Back in November Saab launched it’s 2.3 litre BioPower engine in the UK and J-Nash used the occasion to call for more support for the fledgling British ethanol industry. He figures the government isn’t yet doing enough to encourage the sort of switch that will really make a difference – and he’s probably right. GB Saab dealers are quite possibly looking to their Irish counterparts and thinking “There but for the arsehat Gordon Brown go I”.
Gordon Brown recently endorsed a UK partnership for more ethanol production in Brazil, Mozambique and South Africa, though all that fuel would be used in Southern Africa. The British would just be the benevolent partner lending a hand. Still, J-Nash was all over it, grasping any positive news about ethanol with both hands and renewing the call for better government ethanol subsidies in the UK.
So why all this angst?
Well, whilst Saab has enjoyed record sales in Britain, all is not necessarily as it seems. A BioPower infusion could just be the catalyst for some genuine sales, either private or fleet, that will take some of the pressure off UK dealers.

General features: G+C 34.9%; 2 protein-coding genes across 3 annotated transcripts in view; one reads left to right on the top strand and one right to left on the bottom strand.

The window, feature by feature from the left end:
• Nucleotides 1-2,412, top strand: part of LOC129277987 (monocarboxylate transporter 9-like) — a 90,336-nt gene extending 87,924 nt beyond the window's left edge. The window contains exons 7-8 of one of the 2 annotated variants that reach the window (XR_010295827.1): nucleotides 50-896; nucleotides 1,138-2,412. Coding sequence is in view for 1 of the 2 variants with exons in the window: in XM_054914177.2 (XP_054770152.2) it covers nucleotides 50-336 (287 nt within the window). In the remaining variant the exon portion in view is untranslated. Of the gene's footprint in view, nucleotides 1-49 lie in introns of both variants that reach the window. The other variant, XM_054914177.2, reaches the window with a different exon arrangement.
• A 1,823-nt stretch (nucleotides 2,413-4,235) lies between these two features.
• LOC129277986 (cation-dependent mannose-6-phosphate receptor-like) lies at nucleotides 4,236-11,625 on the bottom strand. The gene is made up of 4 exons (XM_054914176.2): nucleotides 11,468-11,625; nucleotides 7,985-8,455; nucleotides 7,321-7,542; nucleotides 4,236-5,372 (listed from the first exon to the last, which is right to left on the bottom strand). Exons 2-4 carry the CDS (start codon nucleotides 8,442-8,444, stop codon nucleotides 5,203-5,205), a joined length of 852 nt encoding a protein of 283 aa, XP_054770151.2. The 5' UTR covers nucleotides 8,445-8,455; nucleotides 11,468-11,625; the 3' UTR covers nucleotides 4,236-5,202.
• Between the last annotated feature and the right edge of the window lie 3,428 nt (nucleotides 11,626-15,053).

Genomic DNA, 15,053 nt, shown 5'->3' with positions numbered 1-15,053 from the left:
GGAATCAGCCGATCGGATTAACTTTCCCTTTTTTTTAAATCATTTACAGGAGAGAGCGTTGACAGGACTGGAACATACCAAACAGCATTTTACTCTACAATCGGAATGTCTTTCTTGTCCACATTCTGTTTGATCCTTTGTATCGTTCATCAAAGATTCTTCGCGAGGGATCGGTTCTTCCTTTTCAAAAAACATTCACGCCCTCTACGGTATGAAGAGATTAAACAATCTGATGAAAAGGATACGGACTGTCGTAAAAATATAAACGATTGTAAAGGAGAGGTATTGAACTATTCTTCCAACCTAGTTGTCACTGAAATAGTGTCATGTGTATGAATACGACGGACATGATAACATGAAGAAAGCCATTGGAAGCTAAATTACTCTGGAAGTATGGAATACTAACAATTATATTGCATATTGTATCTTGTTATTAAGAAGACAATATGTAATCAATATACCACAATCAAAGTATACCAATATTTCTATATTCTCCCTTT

What pressure, I hear you ask?
Like most business, selling cars is a numbers game and Saab GB have numbers piling up in sales forecourts like you wouldn’t believe. You see, a huge proportion of those record sales are actually registrations made out to the dealerships themselves, where the cars sit at some discounted prices to be sold to private owners.
I received this in an email from a former Saab employee there, who I’ll keep as anonymous:
….The main change [in Saabs sales fortunes] being that Saab GB (SGB) entered the fleet market in a big way, using the fleet selling teams of Vauxhall to get leverage in to Britain’s biggest companies and fleet operators.